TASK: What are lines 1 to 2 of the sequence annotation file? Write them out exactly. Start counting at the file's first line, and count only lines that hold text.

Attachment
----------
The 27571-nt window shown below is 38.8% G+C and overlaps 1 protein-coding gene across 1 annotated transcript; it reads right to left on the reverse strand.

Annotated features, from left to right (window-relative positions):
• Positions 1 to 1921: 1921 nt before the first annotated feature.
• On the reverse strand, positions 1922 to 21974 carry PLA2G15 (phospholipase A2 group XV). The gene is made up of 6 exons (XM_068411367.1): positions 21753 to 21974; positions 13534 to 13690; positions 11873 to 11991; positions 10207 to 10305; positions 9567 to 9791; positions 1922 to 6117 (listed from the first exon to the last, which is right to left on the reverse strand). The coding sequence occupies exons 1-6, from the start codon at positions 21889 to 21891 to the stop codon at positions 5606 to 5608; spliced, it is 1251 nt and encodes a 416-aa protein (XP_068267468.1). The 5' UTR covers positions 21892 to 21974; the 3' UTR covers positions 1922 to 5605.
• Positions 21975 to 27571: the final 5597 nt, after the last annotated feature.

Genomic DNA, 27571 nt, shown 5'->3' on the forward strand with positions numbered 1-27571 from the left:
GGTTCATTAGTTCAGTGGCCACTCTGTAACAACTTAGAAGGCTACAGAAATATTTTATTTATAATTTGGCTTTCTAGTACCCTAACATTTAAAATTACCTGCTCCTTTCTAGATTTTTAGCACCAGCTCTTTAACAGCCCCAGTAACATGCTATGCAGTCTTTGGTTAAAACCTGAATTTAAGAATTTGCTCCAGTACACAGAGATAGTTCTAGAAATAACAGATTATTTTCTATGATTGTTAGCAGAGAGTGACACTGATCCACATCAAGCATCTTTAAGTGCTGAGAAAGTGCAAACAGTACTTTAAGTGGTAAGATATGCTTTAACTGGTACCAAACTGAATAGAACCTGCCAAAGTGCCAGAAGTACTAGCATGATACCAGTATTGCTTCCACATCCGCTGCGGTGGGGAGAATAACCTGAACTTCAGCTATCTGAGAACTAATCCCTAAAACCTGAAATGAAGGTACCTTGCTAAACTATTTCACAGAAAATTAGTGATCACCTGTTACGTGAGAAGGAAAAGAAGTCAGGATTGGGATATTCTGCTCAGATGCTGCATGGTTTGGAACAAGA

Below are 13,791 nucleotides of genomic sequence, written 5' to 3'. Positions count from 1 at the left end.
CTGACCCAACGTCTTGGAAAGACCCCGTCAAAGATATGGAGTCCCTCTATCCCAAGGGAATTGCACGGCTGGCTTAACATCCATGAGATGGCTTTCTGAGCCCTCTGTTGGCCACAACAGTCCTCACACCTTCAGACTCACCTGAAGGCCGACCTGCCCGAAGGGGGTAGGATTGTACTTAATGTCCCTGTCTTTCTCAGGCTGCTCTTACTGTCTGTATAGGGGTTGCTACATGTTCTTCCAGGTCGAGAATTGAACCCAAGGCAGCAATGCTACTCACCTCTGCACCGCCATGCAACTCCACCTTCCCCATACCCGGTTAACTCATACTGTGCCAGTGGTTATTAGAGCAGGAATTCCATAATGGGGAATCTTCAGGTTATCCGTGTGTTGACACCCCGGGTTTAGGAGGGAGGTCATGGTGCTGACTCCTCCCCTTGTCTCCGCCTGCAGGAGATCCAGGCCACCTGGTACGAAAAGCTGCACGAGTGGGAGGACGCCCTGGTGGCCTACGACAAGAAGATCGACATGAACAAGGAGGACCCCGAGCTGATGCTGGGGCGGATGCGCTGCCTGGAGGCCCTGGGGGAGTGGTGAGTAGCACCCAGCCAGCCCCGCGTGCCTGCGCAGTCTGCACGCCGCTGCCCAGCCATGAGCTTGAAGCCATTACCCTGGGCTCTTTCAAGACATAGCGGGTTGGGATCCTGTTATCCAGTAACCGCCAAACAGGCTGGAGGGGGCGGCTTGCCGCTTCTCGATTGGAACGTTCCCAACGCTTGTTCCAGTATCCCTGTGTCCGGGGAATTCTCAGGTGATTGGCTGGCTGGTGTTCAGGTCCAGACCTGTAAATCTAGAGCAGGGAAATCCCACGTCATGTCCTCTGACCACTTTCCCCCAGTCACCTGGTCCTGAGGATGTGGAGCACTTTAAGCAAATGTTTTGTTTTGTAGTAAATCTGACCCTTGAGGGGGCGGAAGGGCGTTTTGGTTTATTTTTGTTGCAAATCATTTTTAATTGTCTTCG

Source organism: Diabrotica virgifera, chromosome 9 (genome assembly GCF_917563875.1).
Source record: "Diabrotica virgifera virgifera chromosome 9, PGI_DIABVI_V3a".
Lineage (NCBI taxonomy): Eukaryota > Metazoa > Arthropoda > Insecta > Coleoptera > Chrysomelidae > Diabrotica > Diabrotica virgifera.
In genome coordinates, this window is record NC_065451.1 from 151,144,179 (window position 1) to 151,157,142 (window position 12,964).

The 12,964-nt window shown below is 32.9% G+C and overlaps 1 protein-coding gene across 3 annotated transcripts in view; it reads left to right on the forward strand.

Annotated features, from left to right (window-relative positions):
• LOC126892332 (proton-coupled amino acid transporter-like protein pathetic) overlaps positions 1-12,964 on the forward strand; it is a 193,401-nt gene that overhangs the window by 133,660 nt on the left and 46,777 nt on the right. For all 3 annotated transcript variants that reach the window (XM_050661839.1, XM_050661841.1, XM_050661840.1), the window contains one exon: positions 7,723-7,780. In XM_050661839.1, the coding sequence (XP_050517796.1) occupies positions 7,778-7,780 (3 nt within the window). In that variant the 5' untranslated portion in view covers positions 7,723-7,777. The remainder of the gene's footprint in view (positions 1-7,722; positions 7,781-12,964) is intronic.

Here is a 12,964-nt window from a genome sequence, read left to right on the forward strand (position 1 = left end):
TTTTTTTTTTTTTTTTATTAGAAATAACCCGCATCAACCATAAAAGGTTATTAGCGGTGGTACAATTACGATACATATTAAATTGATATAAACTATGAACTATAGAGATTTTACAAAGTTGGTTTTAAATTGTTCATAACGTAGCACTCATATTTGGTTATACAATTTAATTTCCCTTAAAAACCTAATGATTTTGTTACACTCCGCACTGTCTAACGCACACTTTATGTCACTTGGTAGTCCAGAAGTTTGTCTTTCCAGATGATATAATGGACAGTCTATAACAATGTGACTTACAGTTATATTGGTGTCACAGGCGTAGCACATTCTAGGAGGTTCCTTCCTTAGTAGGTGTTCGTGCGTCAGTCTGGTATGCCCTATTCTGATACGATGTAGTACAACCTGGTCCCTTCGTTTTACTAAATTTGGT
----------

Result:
The 27571-nt window shown below is 38.8% G+C and overlaps 1 protein-coding gene across 1 annotated transcript; it reads right to left on the reverse strand.

Annotated features, from left to right (window-relative positions):